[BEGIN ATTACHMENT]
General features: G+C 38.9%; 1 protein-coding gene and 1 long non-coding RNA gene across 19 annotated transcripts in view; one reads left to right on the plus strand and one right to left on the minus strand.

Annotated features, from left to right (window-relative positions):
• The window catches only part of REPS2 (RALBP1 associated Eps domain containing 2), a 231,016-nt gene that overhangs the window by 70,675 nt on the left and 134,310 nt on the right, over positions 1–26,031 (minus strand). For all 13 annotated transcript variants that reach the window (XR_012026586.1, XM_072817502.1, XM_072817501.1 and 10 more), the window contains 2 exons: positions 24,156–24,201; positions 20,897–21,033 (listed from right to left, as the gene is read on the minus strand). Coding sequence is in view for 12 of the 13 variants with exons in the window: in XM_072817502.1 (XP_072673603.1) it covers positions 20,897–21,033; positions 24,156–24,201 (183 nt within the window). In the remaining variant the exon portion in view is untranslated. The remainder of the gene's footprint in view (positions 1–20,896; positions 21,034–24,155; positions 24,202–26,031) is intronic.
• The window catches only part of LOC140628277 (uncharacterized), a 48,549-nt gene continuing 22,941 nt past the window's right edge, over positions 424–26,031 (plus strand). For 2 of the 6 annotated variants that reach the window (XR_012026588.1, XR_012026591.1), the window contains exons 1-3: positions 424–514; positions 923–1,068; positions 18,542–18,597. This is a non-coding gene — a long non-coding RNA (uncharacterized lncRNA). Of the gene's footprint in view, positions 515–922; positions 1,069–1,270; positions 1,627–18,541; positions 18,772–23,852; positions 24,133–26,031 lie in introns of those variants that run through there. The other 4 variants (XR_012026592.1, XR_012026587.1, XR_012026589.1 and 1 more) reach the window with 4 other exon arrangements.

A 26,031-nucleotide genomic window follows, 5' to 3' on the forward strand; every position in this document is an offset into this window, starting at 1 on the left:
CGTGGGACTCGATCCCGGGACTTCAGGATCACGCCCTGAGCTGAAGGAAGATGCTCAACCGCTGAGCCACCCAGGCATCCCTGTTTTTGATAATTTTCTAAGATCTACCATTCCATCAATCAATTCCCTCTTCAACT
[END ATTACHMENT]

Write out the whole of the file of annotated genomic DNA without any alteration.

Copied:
General features: G+C 38.9%; 1 protein-coding gene and 1 long non-coding RNA gene across 19 annotated transcripts in view; one reads left to right on the plus strand and one right to left on the minus strand.

Annotated features, from left to right (window-relative positions):
• The window catches only part of REPS2 (RALBP1 associated Eps domain containing 2), a 231,016-nt gene that overhangs the window by 70,675 nt on the left and 134,310 nt on the right, over positions 1–26,031 (minus strand). For all 13 annotated transcript variants that reach the window (XR_012026586.1, XM_072817502.1, XM_072817501.1 and 10 more), the window contains 2 exons: positions 24,156–24,201; positions 20,897–21,033 (listed from right to left, as the gene is read on the minus strand). Coding sequence is in view for 12 of the 13 variants with exons in the window: in XM_072817502.1 (XP_072673603.1) it covers positions 20,897–21,033; positions 24,156–24,201 (183 nt within the window). In the remaining variant the exon portion in view is untranslated. The remainder of the gene's footprint in view (positions 1–20,896; positions 21,034–24,155; positions 24,202–26,031) is intronic.
• The window catches only part of LOC140628277 (uncharacterized), a 48,549-nt gene continuing 22,941 nt past the window's right edge, over positions 424–26,031 (plus strand). For 2 of the 6 annotated variants that reach the window (XR_012026588.1, XR_012026591.1), the window contains exons 1-3: positions 424–514; positions 923–1,068; positions 18,542–18,597. This is a non-coding gene — a long non-coding RNA (uncharacterized lncRNA). Of the gene's footprint in view, positions 515–922; positions 1,069–1,270; positions 1,627–18,541; positions 18,772–23,852; positions 24,133–26,031 lie in introns of those variants that run through there. The other 4 variants (XR_012026592.1, XR_012026587.1, XR_012026589.1 and 1 more) reach the window with 4 other exon arrangements.

A 26,031-nucleotide genomic window follows, 5' to 3' on the forward strand; every position in this document is an offset into this window, starting at 1 on the left:
CGTGGGACTCGATCCCGGGACTTCAGGATCACGCCCTGAGCTGAAGGAAGATGCTCAACCGCTGAGCCACCCAGGCATCCCTGTTTTTGATAATTTTCTAAGATCTACCATTCCATCAATCAATTCCCTCTTCAACT